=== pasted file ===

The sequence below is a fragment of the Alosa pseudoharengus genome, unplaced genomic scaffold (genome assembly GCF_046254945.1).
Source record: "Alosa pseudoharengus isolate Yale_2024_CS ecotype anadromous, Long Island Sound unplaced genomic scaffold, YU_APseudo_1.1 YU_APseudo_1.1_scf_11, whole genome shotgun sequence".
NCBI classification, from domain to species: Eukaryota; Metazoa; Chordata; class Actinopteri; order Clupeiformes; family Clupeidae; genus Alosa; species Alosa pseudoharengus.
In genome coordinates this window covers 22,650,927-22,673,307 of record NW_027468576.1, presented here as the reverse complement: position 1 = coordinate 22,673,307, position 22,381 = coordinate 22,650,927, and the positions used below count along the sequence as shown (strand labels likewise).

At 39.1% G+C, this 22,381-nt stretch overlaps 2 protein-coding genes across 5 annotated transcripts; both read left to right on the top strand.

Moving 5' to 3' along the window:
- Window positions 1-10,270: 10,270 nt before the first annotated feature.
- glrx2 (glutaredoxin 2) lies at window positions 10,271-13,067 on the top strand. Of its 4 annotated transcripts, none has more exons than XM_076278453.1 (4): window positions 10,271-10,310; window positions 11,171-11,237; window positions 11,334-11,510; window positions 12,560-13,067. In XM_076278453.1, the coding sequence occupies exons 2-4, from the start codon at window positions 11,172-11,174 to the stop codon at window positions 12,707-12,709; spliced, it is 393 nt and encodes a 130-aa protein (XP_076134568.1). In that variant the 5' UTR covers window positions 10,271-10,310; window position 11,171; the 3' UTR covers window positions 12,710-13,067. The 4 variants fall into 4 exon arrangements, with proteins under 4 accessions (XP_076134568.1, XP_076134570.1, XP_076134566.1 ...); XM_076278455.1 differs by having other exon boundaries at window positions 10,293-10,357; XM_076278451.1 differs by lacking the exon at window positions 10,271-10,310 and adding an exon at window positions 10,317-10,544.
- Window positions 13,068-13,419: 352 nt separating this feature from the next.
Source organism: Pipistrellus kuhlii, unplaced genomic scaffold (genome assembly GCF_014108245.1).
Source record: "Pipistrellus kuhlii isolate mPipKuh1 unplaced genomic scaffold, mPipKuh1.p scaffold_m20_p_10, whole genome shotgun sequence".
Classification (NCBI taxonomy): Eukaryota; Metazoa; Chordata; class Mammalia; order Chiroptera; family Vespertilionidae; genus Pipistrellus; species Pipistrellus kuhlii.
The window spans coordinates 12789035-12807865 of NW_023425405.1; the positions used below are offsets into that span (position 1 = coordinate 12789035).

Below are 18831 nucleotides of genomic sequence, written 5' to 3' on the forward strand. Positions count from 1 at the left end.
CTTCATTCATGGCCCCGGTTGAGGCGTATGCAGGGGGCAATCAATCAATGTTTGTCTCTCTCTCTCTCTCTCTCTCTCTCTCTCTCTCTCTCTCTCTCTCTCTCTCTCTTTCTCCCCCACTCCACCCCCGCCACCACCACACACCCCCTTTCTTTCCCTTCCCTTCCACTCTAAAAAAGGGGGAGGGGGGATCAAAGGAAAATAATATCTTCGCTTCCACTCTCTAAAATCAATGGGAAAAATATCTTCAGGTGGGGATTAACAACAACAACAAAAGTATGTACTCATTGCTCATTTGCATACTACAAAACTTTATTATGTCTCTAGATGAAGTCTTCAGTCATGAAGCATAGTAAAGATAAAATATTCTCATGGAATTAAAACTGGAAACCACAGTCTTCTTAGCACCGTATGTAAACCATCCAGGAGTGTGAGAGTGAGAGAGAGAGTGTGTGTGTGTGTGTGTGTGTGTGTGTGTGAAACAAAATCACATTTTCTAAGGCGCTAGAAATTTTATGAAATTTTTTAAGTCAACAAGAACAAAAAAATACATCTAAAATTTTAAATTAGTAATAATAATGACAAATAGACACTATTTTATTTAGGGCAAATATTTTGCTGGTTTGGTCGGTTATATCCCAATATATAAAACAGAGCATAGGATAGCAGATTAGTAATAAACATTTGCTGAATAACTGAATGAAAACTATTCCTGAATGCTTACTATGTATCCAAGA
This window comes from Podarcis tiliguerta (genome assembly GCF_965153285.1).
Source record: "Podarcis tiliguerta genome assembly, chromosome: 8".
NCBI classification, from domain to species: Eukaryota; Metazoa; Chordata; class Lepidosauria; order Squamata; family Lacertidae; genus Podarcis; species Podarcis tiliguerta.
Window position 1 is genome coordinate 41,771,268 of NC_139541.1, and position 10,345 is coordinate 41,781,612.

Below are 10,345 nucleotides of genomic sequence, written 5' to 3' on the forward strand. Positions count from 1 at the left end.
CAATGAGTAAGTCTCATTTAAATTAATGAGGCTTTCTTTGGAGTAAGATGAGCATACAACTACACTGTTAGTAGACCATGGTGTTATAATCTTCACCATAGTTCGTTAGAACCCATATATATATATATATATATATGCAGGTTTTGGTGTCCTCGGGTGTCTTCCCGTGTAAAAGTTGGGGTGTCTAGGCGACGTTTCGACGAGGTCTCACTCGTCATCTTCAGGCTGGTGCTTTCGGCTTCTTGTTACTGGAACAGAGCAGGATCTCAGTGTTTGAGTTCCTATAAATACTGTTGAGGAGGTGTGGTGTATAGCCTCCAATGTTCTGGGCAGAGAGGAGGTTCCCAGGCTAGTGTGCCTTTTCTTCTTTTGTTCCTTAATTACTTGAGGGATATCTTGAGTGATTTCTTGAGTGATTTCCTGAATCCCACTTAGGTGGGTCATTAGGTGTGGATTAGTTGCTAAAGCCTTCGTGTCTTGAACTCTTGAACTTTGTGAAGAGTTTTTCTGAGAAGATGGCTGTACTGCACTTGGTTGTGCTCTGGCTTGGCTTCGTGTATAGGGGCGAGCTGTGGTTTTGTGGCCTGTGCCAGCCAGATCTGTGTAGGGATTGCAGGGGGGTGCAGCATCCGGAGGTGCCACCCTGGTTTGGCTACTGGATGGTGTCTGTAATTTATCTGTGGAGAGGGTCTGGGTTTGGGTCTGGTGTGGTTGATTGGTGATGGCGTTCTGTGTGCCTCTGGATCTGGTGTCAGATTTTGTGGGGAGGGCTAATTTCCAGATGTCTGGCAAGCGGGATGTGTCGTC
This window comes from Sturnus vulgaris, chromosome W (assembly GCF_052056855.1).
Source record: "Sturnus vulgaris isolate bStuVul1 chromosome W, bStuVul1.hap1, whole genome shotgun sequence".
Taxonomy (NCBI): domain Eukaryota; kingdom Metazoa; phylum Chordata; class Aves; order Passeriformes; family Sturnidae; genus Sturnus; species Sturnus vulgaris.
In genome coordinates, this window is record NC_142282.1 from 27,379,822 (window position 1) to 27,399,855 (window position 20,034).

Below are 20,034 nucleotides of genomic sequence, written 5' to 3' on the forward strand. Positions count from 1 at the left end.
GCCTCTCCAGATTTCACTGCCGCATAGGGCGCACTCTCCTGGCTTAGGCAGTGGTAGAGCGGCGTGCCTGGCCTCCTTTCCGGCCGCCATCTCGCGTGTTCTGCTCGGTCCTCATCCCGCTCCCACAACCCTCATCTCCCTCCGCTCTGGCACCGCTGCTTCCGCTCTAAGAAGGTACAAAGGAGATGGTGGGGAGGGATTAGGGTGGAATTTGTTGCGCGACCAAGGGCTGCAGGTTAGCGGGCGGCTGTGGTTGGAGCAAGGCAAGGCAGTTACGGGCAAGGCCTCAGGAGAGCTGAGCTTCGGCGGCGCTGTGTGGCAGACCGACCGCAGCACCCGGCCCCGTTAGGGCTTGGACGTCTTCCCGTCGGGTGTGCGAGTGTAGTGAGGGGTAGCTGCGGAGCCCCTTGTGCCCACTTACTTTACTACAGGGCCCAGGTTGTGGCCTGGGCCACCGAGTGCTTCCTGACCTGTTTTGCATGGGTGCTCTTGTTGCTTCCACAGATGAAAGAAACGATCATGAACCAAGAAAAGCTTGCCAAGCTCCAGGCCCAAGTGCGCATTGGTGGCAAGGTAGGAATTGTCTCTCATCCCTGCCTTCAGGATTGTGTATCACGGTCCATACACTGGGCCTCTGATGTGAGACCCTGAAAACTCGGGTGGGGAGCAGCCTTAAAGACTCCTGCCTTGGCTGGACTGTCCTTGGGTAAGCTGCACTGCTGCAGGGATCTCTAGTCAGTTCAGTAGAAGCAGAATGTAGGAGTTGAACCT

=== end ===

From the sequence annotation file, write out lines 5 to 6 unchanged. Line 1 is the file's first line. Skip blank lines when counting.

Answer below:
At 39.1% G+C, this 22,381-nt stretch overlaps 2 protein-coding genes across 5 annotated transcripts; both read left to right on the top strand.

Moving 5' to 3' along the window: